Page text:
Optimising core tray imagery

A MINING software maker has applied machine learning to optimise value in historical core tray imagery.
Optimising core tray imagery Optimising core tray imagery Optimising core tray imagery Optimising core tray imagery Optimising core tray imagery

Micromine has developed a way to get machines to take a better look at core photos.

Micromine's Perth office recently took part in The Newcrest Crowd, a crowdsourcing and partnership platform run by Unearthed, to solve specific mining problems through online competitions.

The "Get 2 the Core" competition focused on core tray photography and how companies could get value from historical core tray imagery.

While Micromine did not win - that honour went to Straight off the Couch - it has gained a handy tool that it will be able to apply to its Geobank data management solution.

Some believe core tray photography is not as widely used as it could be due to the arduous process of capturing, processing and analysing core tray photography.

With so much rich textural, mineralogical and geotechnical information contained in core tray photographs there is value in optimising the process.

Photographs taken on Newcrest sites are mostly standardised, however, they have millions of historic core images from tens of thousands of drill holes.

As technology evolves, image analysis techniques are becoming more powerful and prevalent within the mining industry.

These large image repositories should eventually become rich sources of quantitative data.

"Get 2 the Core" asked participants to build an algorithm to determine and map the spatial extents of the core tray and then the individual rows contained within.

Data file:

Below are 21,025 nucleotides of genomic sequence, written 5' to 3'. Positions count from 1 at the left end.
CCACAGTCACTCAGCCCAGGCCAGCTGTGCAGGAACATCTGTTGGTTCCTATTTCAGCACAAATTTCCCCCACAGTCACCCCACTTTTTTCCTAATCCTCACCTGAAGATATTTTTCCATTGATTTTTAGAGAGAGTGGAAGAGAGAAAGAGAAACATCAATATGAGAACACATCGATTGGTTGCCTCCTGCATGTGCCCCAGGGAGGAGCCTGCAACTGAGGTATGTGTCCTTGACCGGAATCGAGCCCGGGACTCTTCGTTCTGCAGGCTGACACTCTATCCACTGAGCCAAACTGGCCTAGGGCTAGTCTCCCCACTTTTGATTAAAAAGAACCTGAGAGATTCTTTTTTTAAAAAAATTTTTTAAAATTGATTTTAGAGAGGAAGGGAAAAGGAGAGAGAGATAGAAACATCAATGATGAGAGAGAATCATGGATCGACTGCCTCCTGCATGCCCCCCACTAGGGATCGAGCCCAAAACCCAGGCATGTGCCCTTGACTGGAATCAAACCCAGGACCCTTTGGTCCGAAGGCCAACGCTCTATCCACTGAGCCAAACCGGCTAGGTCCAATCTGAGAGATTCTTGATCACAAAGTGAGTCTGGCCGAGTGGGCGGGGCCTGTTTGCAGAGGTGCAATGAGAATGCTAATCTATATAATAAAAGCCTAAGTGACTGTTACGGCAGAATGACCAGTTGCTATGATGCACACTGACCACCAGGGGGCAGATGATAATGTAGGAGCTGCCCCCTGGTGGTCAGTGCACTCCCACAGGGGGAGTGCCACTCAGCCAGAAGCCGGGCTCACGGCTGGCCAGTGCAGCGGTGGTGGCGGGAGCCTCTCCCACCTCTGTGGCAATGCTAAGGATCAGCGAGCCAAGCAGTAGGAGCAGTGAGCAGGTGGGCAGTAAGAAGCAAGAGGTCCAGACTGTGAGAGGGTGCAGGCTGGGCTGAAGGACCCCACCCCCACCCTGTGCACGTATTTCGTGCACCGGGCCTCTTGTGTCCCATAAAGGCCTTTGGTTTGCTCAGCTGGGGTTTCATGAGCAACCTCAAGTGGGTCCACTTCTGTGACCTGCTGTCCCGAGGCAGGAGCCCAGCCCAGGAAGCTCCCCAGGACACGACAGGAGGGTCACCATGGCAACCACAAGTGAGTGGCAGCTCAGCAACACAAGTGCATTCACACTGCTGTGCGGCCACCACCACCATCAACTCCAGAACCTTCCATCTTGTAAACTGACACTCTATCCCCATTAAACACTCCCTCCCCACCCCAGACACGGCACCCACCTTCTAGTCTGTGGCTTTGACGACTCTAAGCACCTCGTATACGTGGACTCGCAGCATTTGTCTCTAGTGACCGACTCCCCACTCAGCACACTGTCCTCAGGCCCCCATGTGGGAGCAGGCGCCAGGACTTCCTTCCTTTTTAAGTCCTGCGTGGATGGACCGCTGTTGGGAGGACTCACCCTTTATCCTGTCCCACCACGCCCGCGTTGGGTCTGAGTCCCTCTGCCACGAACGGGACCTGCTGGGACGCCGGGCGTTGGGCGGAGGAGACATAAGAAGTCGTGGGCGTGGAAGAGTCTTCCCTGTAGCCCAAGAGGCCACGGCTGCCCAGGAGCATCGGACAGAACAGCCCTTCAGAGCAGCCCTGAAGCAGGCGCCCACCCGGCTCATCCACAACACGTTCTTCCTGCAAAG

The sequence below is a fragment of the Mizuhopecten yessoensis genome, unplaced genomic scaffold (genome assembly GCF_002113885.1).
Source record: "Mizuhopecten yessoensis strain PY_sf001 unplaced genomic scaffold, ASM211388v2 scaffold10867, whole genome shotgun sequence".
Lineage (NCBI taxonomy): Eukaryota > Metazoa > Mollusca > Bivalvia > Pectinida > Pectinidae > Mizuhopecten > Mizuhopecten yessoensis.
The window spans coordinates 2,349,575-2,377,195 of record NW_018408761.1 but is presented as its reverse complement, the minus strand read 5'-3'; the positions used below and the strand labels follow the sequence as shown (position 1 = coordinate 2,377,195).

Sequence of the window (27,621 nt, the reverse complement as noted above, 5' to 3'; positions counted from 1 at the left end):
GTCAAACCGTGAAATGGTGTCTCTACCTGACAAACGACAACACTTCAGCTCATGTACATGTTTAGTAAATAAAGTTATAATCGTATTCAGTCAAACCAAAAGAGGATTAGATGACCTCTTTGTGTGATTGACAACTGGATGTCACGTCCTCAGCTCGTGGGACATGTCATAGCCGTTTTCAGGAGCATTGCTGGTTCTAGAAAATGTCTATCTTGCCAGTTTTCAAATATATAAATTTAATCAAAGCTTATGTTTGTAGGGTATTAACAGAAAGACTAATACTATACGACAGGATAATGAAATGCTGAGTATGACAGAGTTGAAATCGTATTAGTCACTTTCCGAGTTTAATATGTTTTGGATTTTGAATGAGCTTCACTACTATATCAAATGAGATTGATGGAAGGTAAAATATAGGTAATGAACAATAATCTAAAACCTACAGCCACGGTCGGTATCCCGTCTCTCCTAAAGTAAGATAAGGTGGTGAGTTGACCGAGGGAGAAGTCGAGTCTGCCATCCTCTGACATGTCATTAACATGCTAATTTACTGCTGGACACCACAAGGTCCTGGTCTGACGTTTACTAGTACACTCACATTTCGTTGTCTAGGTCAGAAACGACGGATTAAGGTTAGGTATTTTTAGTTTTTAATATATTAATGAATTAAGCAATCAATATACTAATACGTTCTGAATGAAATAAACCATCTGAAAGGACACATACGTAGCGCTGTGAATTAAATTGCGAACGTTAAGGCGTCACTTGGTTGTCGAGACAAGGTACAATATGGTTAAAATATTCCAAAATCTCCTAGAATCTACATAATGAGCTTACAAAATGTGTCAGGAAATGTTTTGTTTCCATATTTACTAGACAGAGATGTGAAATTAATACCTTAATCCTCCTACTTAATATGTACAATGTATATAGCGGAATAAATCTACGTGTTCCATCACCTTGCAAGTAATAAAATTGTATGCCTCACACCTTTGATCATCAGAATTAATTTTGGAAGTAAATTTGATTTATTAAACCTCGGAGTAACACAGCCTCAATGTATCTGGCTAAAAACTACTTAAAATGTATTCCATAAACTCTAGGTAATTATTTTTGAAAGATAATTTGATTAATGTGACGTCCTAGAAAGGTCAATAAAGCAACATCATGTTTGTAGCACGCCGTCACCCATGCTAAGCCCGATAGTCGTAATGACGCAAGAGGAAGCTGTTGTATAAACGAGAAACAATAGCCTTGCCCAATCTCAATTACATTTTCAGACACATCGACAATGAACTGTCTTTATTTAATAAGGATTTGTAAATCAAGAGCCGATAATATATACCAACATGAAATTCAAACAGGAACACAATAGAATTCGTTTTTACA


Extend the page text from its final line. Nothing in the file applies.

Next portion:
The successful participant was awarded a $10,000 prize, with a separate prize awarded for solutions that also solved the problem but did not fit the scoring requirements.

Micromine's Wojciech Slabik said the Micromine Pitram team had been working with machine learning techniques to solve mining problems so it noticed it could apply those methods to the Newcrest problem.

It applied machine learning skills using the relatively new Mask R-CNN technique.

"We utilised a technique known as Transfer Learning so our Mas R-CNN learned very quickly to deal with the core tray data," Slabik said.

"Using Transfer Learning meant we didn't need thousands of labelled core trays to be able to train the machine.

"To generate the core bounding box we then used more traditional edge detection techniques that used the mask from the Mask R-CNN."

Participants were given a training dataset of images and completed masking instructions.

The test data set consisted of images only, for which the participants needed to predict the masking instructions via a comma separated values file.

The solution needed to be able to perform on inconsistent photograph where:

  • Core boxes can be made from different materials such as wood, steel, cardboard or plastic;
  • Images are highly variable in terms of resolution, aspect ratio and quality; and
  • The relative position of the core tray within the image can be variable.

The competition aimed to reduce the man hours needed to manually review and analyse core tray photography.

Due to the manual mark up the labels may not be perfectly consistent across the entire dataset, however, these labels represent the kind of work needed to produce an outcome that is time consuming and labour intensive.

"The results we got in only a few hours were much better than we initially expected," Slabik said.

"Future development will be focused on training the network to generate not just the bit mask outlining the drill core but also the full bounding box."